Student Loans Could Be Next Financial Bubble30:29

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After finally graduating from college, the work actually begins for many students. Balancing an unpaid internship with multiple jobs, scrimping and saving just to keep above water, many college graduates find themselves saddled with thousands of dollars of unpaid student loans.

As unemployment numbers hold steady and students face their first loan payments, what happens when they have no money to pay?

Some economists worry that the student debt weight may start to drag the U.S. economy down even farther.

According to an article in The Root by Dara Sharif, outstanding student loans totaled about $805 billion as of March 30. In a July report quoted by Sharif, the credit-rating firm Moody's Analytics worries that the inability to pay back student loans could trigger the next economic crisis.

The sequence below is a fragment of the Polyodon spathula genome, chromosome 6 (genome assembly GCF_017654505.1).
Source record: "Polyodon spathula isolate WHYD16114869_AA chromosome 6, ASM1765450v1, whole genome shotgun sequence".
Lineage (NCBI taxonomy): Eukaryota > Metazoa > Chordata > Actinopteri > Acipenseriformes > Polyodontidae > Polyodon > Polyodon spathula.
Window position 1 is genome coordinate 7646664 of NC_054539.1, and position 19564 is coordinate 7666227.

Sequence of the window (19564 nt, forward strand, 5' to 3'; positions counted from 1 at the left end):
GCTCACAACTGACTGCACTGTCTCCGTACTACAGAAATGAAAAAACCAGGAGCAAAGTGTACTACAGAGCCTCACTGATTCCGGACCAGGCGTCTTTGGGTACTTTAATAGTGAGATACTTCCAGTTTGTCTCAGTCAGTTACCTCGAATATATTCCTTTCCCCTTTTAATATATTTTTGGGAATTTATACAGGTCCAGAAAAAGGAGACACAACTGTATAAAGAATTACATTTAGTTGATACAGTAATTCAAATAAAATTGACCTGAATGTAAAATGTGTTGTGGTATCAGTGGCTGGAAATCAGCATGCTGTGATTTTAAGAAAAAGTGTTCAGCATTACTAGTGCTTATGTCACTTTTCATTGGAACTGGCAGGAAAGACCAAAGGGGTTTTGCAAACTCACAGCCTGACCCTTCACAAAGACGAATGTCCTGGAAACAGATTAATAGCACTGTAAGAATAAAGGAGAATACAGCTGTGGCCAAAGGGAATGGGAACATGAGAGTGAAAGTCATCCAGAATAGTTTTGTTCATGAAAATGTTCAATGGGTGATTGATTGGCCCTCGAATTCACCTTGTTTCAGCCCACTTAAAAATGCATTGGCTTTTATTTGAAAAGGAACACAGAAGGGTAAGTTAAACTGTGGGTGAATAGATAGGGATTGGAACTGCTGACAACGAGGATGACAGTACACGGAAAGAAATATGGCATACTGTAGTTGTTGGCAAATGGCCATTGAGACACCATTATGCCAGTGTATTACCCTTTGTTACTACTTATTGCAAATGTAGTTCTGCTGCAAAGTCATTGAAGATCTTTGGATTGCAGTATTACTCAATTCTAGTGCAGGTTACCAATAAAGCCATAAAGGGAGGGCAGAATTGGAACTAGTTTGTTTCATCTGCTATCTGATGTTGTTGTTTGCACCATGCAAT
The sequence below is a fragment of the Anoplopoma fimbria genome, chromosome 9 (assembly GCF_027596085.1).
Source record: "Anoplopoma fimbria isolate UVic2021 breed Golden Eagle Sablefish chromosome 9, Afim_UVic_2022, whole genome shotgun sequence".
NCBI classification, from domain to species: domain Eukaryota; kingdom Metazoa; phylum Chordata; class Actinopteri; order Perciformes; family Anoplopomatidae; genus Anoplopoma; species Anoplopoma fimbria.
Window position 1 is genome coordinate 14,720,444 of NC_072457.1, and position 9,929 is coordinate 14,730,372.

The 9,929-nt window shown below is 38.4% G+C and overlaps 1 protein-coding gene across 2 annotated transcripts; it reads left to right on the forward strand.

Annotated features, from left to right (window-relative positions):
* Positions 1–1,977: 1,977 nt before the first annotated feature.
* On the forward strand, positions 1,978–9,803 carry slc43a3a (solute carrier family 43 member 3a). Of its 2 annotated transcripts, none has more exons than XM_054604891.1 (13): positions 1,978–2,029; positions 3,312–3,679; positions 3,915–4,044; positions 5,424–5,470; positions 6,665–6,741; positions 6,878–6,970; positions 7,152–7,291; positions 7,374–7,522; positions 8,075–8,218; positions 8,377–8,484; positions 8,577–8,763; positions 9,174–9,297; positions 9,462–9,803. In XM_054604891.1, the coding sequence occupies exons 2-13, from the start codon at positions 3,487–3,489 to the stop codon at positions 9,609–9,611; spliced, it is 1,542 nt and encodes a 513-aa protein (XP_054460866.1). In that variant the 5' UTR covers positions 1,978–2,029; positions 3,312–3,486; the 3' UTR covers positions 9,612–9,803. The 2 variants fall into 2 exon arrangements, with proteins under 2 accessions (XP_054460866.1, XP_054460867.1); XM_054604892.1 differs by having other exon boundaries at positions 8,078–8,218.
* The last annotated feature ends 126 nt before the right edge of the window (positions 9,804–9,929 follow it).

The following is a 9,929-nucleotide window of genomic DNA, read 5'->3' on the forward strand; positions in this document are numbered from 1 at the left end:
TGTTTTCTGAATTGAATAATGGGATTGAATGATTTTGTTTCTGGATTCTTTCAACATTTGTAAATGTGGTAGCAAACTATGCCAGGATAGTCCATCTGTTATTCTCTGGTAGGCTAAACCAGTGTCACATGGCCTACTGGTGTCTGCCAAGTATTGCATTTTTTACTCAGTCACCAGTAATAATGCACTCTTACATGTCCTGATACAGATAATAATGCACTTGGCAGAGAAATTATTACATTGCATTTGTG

"Rising tuition costs, a soft job market and troublingly low graduation rates at many schools cast doubt on whether a growing number of people will be able to pay those loans back," Sharif wrote.

Trouble with student loans may only exacerbate economic woes for both middle class and minority families. With African American unemployment well-above the national rate, some analysts fear that a college loan bubble burst could be especially hard on the black community.

All hope is not lost for new college graduates, however. For some, college loans are an investment that will pay off. The problem — according to Joseph B. Moore, president of Lesley University — is that we're on an unsustainable track.

Are you struggling under mountains of debt? How will escalating student debt affect Boston, the capital of U.S. higher education? How can we alleviate the student debt crisis?



This segment aired on August 22, 2011.



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